The answer is “maybe.” Many child custody lawyers are somewhat of a different breed and practice in an area of law known as “equity” more so than law. Equity is an old doctrine from English common law, which is merged into Indiana law by trial rule. Child custody lawyers in Indiana know that equity still exists in practice, particularly in custody cases.
In essence, in disputes between parents as to children, there is no specific “legal” remedy, such as money damages that a civil lawyer might obtain for his or her client in a breach of contract or personal injury case; children cannot be divided, nor can one side “buy out” the other party. Rather, trial court judges are given broad discretion to act in the children’s best interests.
Instead as it relates to a remedy in a child custody case, there are two parties – usually with very different positions on a given child custody issue – and the lawyer must represent one of them, understanding that no matter the strength of their position relevant to their desires and legal objective, the trial court judge will consider the children and what is in their overall best interests. The “best interests of the child” standard may, in some cases, direct a potential legal outcome that seems illogical or inappropriate in the moment, but not in the bigger picture as it relates to parent-child relations.
Experienced Indiana custody lawyers know and understand that judges must (and do) abide by and look out for the best interests of the children. For example, assume that a parent who has had sole physical custody of the children for many years is involved in a horrific accident and becomes unable to take care of the children. It is likely that the trial court, by the opposing parent and his or her attorney, will likely modify physical custody of the children to the non-injured parent. Even when the former custodial parent fully recovers, custody will not automatically revert back to that parent, despite lack of any fault and the fact that parent was (presumably) doing a better job with juggling the children’s daily needs in the first place. If the children are doing well and re-adjusted to the other parent’s home, it is very possible that the other parent will not agree and, following trial, the court will not find a substantial change of circumstances sufficient to modify custody back to the former custodial parent. This is true even if the accident was not his or her fault because the children have become adapted to and are stable and doing well in their new arrangement; and there is always risk in changing it, even back to the prior relationship.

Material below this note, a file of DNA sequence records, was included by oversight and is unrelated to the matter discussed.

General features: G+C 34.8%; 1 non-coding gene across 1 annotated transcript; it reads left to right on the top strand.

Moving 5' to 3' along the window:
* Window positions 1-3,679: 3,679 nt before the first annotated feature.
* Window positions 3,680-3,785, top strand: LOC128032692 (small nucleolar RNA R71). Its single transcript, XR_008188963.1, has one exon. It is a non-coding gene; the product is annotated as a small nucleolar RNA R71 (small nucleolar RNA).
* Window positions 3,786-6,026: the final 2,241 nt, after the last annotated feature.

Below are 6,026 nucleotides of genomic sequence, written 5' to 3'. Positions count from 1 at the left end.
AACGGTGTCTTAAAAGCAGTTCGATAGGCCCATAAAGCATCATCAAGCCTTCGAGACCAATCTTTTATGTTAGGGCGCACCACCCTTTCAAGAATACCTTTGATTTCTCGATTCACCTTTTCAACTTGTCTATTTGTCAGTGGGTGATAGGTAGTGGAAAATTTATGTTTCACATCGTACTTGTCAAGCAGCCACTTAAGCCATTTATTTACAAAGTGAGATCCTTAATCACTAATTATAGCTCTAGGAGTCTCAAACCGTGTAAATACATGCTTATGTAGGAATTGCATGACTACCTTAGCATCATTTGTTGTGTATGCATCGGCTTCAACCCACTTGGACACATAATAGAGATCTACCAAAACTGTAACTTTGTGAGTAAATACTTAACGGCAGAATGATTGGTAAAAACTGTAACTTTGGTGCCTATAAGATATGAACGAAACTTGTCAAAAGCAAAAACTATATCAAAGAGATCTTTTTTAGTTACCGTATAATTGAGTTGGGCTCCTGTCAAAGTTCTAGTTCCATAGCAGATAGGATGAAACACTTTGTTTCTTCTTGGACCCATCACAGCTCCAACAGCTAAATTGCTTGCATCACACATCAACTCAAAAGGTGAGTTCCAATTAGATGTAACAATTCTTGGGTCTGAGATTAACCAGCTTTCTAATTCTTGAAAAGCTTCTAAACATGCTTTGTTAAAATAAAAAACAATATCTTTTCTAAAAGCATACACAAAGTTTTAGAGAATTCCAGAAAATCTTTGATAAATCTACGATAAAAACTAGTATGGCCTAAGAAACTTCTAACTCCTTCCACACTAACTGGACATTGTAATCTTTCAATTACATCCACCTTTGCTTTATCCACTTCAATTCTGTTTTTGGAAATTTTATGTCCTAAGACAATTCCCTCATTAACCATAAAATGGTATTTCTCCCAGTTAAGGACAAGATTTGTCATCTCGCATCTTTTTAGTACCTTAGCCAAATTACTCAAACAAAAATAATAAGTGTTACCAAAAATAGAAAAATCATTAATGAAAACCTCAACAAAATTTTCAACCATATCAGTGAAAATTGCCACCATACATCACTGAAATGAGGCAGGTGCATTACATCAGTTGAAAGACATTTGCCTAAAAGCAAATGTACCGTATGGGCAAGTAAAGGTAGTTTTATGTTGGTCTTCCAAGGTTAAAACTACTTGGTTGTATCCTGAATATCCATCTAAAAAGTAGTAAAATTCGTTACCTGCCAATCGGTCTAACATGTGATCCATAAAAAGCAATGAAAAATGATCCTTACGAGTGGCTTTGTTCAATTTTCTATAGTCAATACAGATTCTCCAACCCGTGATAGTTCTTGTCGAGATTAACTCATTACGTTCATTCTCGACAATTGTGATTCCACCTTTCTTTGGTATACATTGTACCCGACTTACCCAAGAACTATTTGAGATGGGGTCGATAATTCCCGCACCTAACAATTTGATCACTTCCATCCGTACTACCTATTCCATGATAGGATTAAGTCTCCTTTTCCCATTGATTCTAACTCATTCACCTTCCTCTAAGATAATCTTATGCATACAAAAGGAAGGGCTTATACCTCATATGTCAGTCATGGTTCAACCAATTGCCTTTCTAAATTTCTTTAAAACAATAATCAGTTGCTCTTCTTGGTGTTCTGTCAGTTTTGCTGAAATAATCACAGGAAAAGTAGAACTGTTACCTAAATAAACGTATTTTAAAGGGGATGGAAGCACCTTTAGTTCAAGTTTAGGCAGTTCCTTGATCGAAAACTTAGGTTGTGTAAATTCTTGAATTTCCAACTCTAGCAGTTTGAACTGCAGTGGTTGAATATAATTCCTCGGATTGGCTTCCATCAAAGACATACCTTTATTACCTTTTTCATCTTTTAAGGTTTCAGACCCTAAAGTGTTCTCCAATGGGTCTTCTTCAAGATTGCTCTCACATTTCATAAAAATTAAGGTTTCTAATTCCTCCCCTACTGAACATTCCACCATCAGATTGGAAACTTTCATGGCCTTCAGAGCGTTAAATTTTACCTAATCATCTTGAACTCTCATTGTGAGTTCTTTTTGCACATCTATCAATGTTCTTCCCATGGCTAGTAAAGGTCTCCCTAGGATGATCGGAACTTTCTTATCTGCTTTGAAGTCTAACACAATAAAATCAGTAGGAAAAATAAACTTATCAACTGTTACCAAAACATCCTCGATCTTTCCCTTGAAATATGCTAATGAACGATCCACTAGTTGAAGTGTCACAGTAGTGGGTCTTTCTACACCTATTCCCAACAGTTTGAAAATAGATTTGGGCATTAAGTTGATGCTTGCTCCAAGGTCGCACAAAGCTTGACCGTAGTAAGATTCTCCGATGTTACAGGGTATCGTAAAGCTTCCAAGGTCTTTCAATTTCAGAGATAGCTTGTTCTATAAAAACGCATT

While this scenario may seem unfair to a parent, Indiana trial courts must focus on the best interests of the children overall, not just a parent’s wishes, and thus take a global look into the family. The best interest standard is why your child custody lawyer may advise you of the potential for an unfavorable outcome, which to you seems unbelievable. On the other hand, your custody attorney will work hard to present the facts in your most favorable light under the evidence available relative to your objective (i.e., depending upon which parent you are under the hypothetical example provided; and there are probably strong arguments both ways, which is key to understand to make the best case possible).
Specifically, there are at least eight factors that a trial court weighs in making an initial custody decision or a subsequent modification, and even more if there is a de facto custodian or relocation involved. No matter your place in the litigation stage, an Indiana child custody lawyer knows the tools that exist in the Dissolution or Paternity Acts and will help you accentuate the considerations that best meet your legal objective (i.e., custody) and mitigate those that do not.
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